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he will not be held deficient, who endured Saul's javelin to be so often launched at him, while the people without were willing to hail him king ; who endured all bodily hardships and taunts of his enemies when revenge was in his hand, and ruled his desperate band like a company of saints, and restrained them from their country's injury. But that he should not be able o enact all characters without a fault, the simple shepherd, the conquering hero, and the romantic lover ; the perfect friend, the innocent outlaw, and the royal monarch; the poet, the prophet, and the regenerator of the church ; and withal the man, the man of vast soul, who played not these parts by turns, but was the original of them all, and wholly present in them all; oh! that he should have fulfilled this high priesthood of humanity, this universal ministry of manhood without an error, were more than human. With the defence of his backslidings, which he hath himself more keenly scrutinized, more clearly discerned against and more bitterly lamented than any of his censors, we do not charge ourselves ; but if, when of these acts he became convinced, he be found less true to God, and to righteousness; indisposed to repentance and sorrow and anguish ; exculpatory of himself; stouthearted in his courses, a formalist in his penitence, or in any way less worthy of a spiritual man in those than in the rest of his infinite moods, then, verily strike him from the canon, and let his psalms become monkish legends, or what you please. But if these penitential psalms discover the soul's deepest hell of agony, and lay bare the iron ribs of misery, whereon the very heart dissolveth, and if they, expressing the same in words, which melt the soul that conceiveth, and bow the head tbat uttereth them, then, we say, let us keep these records of the psalmist's grief and despondency, as the most precious of his utterances, and sure to be needed in the case of every man who essayeth to live a spiritual life, &c.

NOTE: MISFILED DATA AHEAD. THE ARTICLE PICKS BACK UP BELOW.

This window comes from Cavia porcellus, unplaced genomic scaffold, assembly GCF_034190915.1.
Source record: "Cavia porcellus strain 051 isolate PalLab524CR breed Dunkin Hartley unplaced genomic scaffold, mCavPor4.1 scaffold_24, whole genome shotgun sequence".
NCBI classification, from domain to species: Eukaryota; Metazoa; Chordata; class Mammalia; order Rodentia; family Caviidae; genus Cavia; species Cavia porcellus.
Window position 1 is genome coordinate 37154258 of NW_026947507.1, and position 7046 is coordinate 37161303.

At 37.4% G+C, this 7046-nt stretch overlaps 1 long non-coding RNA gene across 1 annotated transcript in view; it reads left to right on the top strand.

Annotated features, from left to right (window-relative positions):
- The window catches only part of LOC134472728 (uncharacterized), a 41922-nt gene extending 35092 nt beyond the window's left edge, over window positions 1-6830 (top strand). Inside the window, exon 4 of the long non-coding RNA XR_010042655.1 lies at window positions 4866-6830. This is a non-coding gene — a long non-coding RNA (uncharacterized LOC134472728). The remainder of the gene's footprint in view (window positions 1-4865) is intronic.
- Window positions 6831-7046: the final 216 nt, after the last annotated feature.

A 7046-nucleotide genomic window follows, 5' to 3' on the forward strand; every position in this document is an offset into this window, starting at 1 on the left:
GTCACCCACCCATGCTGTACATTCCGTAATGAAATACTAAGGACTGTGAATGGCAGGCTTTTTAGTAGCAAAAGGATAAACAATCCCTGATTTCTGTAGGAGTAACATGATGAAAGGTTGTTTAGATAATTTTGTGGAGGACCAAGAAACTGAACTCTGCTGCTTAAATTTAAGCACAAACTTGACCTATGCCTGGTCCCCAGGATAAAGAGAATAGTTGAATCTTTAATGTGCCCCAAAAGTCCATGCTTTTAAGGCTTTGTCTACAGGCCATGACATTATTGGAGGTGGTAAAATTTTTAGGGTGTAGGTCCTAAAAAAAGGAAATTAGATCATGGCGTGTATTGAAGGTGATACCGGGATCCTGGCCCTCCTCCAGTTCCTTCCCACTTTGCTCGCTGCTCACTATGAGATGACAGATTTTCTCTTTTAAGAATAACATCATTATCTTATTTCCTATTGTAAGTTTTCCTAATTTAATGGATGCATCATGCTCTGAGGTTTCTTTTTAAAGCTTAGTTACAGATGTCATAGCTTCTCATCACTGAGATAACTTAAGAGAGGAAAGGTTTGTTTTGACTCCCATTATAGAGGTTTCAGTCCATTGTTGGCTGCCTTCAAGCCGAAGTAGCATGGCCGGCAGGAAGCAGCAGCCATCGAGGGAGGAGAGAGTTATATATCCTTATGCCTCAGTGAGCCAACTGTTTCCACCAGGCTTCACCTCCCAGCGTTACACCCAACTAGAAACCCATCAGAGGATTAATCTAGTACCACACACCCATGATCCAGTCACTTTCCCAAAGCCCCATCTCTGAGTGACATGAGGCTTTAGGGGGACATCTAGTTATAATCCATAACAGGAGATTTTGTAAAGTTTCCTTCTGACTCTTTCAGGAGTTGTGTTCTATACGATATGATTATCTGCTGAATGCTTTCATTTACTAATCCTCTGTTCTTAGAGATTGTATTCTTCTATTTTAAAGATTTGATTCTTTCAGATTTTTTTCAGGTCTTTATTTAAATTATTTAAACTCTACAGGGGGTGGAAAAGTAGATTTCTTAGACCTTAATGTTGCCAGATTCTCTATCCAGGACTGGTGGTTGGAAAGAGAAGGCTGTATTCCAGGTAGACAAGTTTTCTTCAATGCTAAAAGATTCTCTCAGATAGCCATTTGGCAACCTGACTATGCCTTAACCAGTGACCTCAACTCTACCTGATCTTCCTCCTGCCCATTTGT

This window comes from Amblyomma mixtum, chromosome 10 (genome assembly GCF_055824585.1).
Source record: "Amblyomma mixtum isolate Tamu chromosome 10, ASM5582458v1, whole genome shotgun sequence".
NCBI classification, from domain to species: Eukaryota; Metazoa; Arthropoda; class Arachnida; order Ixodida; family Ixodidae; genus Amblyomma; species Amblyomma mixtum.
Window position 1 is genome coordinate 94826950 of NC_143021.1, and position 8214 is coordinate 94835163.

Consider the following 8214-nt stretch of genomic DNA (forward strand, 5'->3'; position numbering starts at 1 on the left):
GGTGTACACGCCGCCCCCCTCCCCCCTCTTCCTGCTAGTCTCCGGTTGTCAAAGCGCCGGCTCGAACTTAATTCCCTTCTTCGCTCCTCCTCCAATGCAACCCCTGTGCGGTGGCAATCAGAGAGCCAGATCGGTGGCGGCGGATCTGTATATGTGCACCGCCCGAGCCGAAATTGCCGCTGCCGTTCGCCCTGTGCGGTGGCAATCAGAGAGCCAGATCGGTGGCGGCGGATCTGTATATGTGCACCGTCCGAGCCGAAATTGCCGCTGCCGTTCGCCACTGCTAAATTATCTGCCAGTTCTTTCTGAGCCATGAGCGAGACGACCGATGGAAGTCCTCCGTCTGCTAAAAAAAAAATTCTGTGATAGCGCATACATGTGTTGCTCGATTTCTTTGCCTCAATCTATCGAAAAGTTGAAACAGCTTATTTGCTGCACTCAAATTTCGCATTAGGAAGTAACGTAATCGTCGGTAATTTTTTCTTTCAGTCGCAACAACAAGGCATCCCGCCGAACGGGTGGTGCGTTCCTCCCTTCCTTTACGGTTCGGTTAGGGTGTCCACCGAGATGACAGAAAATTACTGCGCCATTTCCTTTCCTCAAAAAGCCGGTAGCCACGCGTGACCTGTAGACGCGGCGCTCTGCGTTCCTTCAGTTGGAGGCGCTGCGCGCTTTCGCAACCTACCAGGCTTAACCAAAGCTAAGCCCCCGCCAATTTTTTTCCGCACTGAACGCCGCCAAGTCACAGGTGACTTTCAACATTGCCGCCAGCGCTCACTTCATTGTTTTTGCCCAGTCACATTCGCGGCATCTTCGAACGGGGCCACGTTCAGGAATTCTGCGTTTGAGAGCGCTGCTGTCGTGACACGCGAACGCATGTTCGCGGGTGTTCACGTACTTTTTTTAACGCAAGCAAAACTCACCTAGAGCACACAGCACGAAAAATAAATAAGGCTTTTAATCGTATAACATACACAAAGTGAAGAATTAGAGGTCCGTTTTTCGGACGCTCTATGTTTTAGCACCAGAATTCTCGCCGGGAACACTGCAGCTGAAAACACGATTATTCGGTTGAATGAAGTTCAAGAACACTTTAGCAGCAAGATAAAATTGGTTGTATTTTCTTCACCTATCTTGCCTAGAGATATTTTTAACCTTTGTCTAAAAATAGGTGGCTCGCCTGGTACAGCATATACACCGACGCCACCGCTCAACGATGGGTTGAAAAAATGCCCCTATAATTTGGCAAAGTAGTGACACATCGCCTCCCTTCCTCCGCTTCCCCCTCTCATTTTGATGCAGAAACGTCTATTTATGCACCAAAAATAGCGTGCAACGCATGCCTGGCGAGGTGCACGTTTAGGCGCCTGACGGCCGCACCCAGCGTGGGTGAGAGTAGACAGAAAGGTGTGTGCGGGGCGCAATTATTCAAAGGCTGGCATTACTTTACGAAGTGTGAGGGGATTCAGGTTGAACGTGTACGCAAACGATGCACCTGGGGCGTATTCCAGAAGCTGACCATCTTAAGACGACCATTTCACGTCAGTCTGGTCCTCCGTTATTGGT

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saw the court; and now his brethren serve Saul in his stead. Forty days together had the Philistines and Israelites faced each other, nothing but a valley was betwixt them. Both stand upon defence and advantage; if they had not meant to fight, they had never drawn so near; and if they had been eager to fight, a valley could not have parted them. David hath now lain long enough close amongst his flock in the field of Bethlehem; God sees a time to send him to the pitched field of Israel. Good old Jesse, that was doubtless joyful to think that he had afforded three sons to the wars of his king, is no less careful of their welfare and provision; and who, amongst all the rest of his seven sons, shall be picked out for this service, but his youngest son David, whose former and almost worn out acquaintance in the court and employment under Saul, seemed to fit him best for this employment. Early in the morning is David upon his way; yet not so early as to leave his flock unprovided. If his father's commands dismiss him, yet will he stay till he have trusted his sheep with a careful keeper. Ere David's speed can bring him to the valley of Elah, both the armies are on foot ready to join. He takes not this excuse to stay without, as a man daunted with the horrors of war; but leaving his present with his servant, he thrusts himself into the thickest of the host, and salutes his brethren which were now thinking of nothing but killing or dying, when the proud champion of the Philistines comes stalking forth before all the troops, and renews his insolent challenge against Israel. David sees the man and hears his defi